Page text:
Anyway, to get back to my original theme of Trump’s narcissism. I posted this simple comment on my Facebook page a couple of days ago or so: Narcissus was an amateur compared to Trump. And that’s why I decided to elaborate on that here.

I also posted the famous Caravaggio painting of Narcissus, painted between 1597 and 1599. Then, lying in bed this morning, thinking about today’s blog post, I wondered if I could superimpose Trump’s head in the painting. However, Google came to the rescue, and I found someone had been there before me.

Furthermore, the author of Poppa’s Cottage had already visited the theme of Trump’s dangerous narcissism in August 2016, and who has written more eloquently than I ever could.

I guess we can all hope that Congress will regain its senses and tell The Donald in no uncertain terms: YOU’RE FIRED!



The prescience of political cartoonists

Tuesday 7 November 1972. The 47th quadrennial presidential election in the USA.

Richard Milhous Nixon defeated George McGovern in one of the biggest landslide victories in US presidential election history, taking 60.7% of the popular vote, and 520 of the 538 Electoral College votes. Nixon seemed set for a successful second term in office. After all, he’d already made some progress in foreign affairs, having begun the normalization of relations with China, for example.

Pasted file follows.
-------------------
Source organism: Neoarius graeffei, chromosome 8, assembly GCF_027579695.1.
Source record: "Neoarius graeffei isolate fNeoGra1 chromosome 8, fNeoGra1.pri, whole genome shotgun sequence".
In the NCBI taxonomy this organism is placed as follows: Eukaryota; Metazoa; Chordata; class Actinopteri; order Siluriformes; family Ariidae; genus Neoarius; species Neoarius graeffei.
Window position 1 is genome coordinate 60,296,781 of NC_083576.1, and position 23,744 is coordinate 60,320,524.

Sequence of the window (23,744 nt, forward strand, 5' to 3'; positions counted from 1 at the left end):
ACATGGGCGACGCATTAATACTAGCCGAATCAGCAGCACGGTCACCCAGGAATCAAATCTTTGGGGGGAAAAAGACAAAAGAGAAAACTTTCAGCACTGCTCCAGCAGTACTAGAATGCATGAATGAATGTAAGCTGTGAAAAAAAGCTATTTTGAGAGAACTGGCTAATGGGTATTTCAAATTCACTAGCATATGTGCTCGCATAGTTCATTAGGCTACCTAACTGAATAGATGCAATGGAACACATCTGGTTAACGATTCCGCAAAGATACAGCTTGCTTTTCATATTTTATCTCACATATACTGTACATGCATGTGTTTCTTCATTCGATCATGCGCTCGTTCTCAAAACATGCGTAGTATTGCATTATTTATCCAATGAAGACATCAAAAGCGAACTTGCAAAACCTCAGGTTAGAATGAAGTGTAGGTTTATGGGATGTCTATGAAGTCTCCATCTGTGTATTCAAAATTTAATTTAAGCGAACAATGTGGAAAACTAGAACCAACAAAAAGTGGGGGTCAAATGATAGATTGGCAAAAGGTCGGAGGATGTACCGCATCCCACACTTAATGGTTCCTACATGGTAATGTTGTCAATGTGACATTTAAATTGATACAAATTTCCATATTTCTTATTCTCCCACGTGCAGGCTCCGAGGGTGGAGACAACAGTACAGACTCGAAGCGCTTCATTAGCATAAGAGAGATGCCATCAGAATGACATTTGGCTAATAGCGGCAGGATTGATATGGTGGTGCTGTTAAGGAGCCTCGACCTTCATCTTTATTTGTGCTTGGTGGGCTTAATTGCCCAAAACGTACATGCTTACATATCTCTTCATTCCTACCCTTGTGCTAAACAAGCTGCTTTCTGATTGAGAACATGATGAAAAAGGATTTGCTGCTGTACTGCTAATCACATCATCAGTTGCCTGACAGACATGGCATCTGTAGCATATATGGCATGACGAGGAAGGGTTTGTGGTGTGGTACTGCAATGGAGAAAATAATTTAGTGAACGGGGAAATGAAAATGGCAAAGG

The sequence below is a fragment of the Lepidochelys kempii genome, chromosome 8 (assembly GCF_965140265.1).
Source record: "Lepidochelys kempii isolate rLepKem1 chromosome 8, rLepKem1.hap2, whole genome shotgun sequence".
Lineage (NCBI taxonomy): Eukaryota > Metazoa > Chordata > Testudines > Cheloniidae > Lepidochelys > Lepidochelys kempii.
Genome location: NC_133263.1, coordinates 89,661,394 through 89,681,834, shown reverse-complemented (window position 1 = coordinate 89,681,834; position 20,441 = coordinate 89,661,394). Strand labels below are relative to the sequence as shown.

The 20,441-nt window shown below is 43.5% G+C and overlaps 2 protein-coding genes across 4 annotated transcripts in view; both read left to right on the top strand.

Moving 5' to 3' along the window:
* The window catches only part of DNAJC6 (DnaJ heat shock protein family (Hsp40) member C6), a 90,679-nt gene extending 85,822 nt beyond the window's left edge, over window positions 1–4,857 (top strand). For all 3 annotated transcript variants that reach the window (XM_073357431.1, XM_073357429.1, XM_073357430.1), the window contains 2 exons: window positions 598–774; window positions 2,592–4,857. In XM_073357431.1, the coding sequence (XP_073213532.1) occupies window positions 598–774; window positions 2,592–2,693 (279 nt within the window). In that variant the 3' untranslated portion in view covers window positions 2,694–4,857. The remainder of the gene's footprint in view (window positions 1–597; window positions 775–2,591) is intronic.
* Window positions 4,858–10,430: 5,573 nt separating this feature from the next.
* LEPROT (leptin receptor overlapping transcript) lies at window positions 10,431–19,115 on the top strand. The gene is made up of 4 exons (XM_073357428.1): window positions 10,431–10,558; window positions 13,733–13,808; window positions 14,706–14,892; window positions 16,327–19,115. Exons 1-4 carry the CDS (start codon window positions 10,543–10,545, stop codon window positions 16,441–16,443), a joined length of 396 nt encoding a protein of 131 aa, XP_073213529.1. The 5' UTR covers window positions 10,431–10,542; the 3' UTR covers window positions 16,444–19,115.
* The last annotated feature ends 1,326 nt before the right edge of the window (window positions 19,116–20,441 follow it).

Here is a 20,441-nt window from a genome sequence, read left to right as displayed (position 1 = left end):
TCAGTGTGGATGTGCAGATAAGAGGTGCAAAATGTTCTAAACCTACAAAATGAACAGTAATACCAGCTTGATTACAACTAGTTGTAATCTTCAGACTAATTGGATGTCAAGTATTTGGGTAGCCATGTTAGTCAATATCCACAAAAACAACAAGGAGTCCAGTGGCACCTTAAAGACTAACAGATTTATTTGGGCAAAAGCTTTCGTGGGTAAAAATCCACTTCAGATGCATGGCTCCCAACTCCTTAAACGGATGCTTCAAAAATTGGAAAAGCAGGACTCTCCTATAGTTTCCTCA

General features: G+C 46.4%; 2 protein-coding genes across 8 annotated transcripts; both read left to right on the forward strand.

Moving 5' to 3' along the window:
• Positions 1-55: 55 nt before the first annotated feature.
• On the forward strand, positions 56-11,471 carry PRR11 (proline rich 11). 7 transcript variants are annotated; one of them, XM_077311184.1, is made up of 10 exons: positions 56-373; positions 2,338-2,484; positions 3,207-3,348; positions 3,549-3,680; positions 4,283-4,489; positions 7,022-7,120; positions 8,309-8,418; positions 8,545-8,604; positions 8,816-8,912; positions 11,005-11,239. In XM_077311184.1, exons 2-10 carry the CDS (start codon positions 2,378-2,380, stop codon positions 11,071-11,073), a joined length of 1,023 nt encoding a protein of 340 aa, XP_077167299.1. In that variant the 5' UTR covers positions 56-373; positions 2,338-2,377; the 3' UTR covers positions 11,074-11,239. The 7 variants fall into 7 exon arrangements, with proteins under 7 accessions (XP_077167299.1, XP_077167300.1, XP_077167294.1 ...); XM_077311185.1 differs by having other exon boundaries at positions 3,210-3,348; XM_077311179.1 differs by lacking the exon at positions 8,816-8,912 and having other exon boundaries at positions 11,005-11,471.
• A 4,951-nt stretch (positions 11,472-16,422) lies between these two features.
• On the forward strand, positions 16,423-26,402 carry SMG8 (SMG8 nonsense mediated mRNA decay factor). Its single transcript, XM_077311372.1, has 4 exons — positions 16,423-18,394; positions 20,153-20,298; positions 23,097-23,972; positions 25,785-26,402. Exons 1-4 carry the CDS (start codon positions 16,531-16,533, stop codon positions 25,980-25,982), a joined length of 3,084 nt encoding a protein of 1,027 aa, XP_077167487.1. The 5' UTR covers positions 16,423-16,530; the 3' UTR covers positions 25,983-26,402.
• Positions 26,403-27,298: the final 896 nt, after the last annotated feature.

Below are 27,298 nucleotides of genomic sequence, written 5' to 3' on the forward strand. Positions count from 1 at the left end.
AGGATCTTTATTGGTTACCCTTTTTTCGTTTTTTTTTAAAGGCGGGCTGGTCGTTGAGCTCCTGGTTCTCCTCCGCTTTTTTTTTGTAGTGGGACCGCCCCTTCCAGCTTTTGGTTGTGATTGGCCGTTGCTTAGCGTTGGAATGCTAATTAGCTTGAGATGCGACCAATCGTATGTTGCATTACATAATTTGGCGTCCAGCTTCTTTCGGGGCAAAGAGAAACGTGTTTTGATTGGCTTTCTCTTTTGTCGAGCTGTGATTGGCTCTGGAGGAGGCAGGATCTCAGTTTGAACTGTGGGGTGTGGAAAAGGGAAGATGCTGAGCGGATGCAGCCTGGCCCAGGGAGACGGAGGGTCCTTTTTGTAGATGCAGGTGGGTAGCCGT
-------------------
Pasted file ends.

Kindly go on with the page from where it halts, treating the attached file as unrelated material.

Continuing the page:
That was before the scandal we’ve come to know as Watergate surfaced. Such was the impact of this scandal that almost any shady dealings in the public arena today are reported as ‘this-gate’ or ‘that-gate’. It was a significant development in the politics and political history of the late 20th century. And the outcome? Nixon resigned as 37th President of the United States on 9 August 1974.

But even as the Watergate scandal was unfolding, there was one group of media people who really smelt a rat – and I’m not talking about The Washington Post’s Bob Woodward and Carl Bernstein. No. I’m referring to a cohort of political cartoonists, especially Herblock and Oliphant, who had latched on to some of Nixon’s shady dealings very early on in the game, over 18 months before Nixon was forced out of office.

At the beginning of January 1973 I moved to Lima in Peru, and took a subscription to both Time Magazine and Newsweek. Once I’d read them I just put them to one side. However, when we moved apartments in August of that year, I took all the magazines with me (never could be sure why), and the pile continued to grow. In early 1974 I realized I had more than a year’s worth of magazines, most of which carried each week one or more political cartoons targeting the latest Watergate revelations – and beyond. What a cartoon treasure trove I’d assembled. It was then I decided to make a scrap book containing all the cartoons and related information I could get my hands on. Many of them hit the nail right on the head, and the cartoonists were well ahead of the other political pundits in exposing Nixon’s crimes.

Just click on Nixon’s image above to view my Watergate scrapbook. I think you’ll find it revealing and entertaining. It’s a large PDF file so it might take a little while to open.